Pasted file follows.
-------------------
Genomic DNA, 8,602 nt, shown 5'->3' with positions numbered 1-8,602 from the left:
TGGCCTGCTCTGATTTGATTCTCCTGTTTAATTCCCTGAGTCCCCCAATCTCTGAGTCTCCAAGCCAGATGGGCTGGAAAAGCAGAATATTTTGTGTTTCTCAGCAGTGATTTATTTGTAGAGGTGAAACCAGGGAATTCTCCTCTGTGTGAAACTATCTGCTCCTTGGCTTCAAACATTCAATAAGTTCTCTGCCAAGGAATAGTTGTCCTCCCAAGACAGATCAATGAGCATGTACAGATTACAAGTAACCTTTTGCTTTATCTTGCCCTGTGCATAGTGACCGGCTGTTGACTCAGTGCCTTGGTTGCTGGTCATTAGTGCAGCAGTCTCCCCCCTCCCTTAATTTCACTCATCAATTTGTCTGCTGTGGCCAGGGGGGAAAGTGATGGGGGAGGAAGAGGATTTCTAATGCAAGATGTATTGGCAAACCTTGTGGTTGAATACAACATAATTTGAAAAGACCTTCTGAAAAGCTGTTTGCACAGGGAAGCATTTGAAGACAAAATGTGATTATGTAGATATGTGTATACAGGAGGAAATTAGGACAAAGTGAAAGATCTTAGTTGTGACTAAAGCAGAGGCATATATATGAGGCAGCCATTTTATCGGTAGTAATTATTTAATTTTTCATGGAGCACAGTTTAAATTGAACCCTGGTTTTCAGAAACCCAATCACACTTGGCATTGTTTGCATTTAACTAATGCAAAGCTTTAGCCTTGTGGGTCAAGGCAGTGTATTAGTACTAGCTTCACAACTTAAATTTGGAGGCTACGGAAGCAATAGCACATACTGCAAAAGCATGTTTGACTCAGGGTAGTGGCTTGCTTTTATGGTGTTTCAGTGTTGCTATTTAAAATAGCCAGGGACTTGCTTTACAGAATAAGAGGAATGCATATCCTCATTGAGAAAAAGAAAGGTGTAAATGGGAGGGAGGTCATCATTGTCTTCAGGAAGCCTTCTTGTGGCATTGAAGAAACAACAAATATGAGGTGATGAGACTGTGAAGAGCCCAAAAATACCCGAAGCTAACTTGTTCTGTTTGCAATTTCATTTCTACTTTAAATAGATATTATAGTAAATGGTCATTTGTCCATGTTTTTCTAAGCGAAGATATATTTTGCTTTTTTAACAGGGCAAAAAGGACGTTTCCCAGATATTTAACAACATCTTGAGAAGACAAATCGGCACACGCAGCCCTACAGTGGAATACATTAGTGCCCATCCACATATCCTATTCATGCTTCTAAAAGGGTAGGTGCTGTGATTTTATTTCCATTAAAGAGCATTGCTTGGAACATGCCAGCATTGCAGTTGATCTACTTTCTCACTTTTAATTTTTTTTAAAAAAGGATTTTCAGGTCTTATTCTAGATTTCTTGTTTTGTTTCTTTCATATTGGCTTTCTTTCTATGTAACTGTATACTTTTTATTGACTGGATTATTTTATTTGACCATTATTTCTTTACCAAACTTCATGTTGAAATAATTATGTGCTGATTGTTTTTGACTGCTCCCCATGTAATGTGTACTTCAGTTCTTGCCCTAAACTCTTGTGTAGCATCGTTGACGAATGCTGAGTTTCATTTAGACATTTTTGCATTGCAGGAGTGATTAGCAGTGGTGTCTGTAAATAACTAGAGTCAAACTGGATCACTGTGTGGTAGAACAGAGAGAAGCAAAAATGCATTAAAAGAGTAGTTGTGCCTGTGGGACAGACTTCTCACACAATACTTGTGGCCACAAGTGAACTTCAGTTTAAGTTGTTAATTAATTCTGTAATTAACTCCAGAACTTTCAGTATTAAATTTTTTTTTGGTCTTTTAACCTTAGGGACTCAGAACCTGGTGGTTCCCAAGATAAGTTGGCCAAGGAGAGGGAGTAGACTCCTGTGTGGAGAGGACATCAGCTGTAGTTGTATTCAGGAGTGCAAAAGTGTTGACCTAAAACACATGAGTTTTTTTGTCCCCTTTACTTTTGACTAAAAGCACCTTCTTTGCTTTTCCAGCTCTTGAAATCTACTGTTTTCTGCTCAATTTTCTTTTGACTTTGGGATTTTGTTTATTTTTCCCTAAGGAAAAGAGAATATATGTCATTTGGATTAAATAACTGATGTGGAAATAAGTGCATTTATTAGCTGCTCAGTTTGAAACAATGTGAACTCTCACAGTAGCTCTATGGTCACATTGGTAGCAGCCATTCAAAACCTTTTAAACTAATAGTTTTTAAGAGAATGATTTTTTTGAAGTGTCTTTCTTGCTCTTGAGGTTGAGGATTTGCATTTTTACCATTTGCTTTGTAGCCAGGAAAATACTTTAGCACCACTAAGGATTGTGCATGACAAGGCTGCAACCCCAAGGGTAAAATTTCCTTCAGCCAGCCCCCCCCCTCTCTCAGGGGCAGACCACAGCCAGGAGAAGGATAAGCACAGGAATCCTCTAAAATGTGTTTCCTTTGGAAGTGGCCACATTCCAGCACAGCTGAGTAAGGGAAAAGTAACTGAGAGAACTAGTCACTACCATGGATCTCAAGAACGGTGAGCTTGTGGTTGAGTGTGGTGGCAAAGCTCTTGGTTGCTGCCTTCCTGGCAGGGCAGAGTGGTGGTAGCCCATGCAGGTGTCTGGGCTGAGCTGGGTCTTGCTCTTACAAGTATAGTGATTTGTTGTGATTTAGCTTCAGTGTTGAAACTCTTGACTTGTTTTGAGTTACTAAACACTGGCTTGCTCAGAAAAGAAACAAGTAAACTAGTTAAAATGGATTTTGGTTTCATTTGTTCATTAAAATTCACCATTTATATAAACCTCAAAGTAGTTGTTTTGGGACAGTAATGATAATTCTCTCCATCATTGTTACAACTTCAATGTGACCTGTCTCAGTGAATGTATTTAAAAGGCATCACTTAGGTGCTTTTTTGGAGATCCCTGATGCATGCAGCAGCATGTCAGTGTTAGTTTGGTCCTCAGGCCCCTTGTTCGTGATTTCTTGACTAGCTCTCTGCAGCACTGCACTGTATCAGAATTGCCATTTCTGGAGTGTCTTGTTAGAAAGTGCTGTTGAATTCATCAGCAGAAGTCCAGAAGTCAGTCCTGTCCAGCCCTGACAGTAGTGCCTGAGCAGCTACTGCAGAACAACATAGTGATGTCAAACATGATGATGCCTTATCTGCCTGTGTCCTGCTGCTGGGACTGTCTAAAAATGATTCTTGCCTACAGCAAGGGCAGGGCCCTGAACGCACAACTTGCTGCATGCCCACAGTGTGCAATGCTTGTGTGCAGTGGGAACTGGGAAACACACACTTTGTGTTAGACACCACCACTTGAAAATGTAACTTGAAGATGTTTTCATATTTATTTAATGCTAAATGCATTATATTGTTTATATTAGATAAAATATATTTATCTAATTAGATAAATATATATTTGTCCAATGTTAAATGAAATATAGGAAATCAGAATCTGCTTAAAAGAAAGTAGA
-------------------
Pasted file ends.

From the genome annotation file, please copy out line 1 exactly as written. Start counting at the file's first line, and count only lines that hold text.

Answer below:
Genomic DNA, 8,602 nt, shown 5'->3' with positions numbered 1-8,602 from the left: